Monday, December 31, 2012

The Fiscal Year 2012 for ICE: Removal Numbers, Key Priorities & New National Detainer Guidance

Director John Morton of U.S. Immigration and Customs Enforcement (ICE) recently announced the FY 2012 year-end removal numbers, highlighting the continued enforcement and removal of convicted criminals of serious offenses from the country.  Overall, ICE’s Office of Enforcement and Removal Operations (ERO) removed 409,849 individuals, of which ninety-six percent (96%) fell into a priority category – a record high for the agency.  Of the 409,849 total individuals removed, 225,390, approximately fifty-five percent (55%), were convicted of felonies or misdemeanors - nearly double the amount of removals in FY 2008.

ICE also issued new national detainer guidance, which limits the use of detainers to individuals who meet the department’s enforcement priorities and restricts the use of detainers against individuals arrested for minor misdemeanor offenses.  Director Morton highlighted the need to further focus resources on the most serious criminal offenders with the following statement;

“In order to further enhance our ability to focus enforcement efforts on serious offenders, we are changing who ICE will issue detainers against.  While the FY 2012 removals indicate that we continue to make progress in focusing resources on criminal and priority aliens, with more convicted criminals being removed from the country than ever before, we are constantly looking for ways to ensure that we are doing everything we can to utilize our resources in a way that maximizes public safety.”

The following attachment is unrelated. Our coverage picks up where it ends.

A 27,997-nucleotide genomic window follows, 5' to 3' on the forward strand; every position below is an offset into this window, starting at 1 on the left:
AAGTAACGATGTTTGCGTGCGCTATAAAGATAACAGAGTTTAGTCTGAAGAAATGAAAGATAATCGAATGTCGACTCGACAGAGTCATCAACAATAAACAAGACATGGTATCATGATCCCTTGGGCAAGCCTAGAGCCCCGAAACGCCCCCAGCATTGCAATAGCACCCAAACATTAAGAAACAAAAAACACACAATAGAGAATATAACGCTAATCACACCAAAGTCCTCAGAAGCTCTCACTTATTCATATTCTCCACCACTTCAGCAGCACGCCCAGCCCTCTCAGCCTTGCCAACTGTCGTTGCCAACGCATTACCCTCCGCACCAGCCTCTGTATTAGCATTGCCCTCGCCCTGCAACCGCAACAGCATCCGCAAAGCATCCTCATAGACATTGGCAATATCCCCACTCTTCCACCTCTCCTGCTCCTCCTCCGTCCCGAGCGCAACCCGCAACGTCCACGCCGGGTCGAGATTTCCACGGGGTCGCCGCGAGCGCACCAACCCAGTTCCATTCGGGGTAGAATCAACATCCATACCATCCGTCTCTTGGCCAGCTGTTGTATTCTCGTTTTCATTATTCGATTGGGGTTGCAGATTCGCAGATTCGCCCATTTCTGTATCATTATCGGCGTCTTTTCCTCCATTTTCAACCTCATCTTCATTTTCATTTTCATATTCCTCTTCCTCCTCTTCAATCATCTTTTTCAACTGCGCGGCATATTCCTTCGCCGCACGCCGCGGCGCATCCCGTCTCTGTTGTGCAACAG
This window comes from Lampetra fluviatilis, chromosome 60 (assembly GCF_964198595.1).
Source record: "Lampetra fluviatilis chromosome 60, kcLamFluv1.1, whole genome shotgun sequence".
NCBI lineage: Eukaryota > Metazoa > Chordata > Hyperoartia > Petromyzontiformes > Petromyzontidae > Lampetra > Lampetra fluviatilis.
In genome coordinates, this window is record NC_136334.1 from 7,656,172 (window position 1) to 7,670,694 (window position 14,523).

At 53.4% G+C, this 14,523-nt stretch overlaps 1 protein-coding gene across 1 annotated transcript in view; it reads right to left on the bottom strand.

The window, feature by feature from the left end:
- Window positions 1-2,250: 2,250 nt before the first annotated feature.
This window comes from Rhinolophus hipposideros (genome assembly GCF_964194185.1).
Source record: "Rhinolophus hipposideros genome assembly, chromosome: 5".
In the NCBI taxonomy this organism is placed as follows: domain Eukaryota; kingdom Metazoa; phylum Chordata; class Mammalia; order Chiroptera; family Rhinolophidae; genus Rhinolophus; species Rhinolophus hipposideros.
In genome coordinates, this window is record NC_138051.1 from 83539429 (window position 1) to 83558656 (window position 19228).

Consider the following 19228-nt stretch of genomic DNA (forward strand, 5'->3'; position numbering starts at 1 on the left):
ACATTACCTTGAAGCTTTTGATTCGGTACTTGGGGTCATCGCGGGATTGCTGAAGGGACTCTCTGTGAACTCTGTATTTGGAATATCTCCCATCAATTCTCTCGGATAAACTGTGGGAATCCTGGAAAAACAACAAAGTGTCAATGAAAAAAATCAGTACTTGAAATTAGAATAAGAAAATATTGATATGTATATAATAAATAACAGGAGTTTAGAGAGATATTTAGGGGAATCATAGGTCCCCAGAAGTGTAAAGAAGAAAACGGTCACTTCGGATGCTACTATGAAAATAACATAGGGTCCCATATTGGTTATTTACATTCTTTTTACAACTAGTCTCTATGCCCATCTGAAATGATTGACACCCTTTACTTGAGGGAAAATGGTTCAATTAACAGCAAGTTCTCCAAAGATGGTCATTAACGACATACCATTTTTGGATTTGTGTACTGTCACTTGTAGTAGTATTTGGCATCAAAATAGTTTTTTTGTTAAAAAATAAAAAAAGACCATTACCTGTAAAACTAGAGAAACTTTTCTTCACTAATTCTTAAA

The implementation of this directive will include the continued use of investigations and programs, such as Operation Cross Check and ICE’s expanded collaboration with U.S. Customs and Border Protection, to target criminal aliens and to remove recent border crossers.  Furthermore, Department of Homeland Security (DHS) Secretary Janet Napolitano has directed ICE to focus its resources on key priorities in all aspects of its immigration enforcement efforts which include; the identification and removal of those that have broken criminal laws, threats to national security and repeat violators of immigration law.

The article can be read in its entirety here and the charts on removal statistics can be viewed on ICE’s immigration enforcement web page.

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Friday, December 21, 2012

The Current State of License Validity

Los Angeles, California – December 19, 2011

In a continued effort to investigate and prosecute organizations who illicitly sell or distribute false identification documents, the U.S. Immigration and Customs Enforcement (ICE) Homeland Security Investigations (HSI) shut down two websites, and, who offered state and international driver licenses and identification cards.

Ramin Bibian, 47 of Tarzana, plead guilty in federal court to transferring false identification documents through his websites, following the HSI-led multi-agency Document and Benefit Fraud Task Force. Through his websites, “Customers could add special features to their identification cards, such as holograms, magnetic encoded strips and high definition printing similar to that used by state agencies” to which Bibian admitted that he knew his customers would use in place of legitimately-issued state identification cards.

Identification cards have become a key issue for the United States Citizenship and Immigration Services (USCIS), especially following their recent announcement that the E-Verify system now checks driver’s license and ID cards from the state of Florida when presented as a List B document for an employee’s Form I-9.  Furthermore, ICE/HSI recently dismantled a Fresno-area counterfeit document mill producing fraudulent Social Security cards and alien registration cards.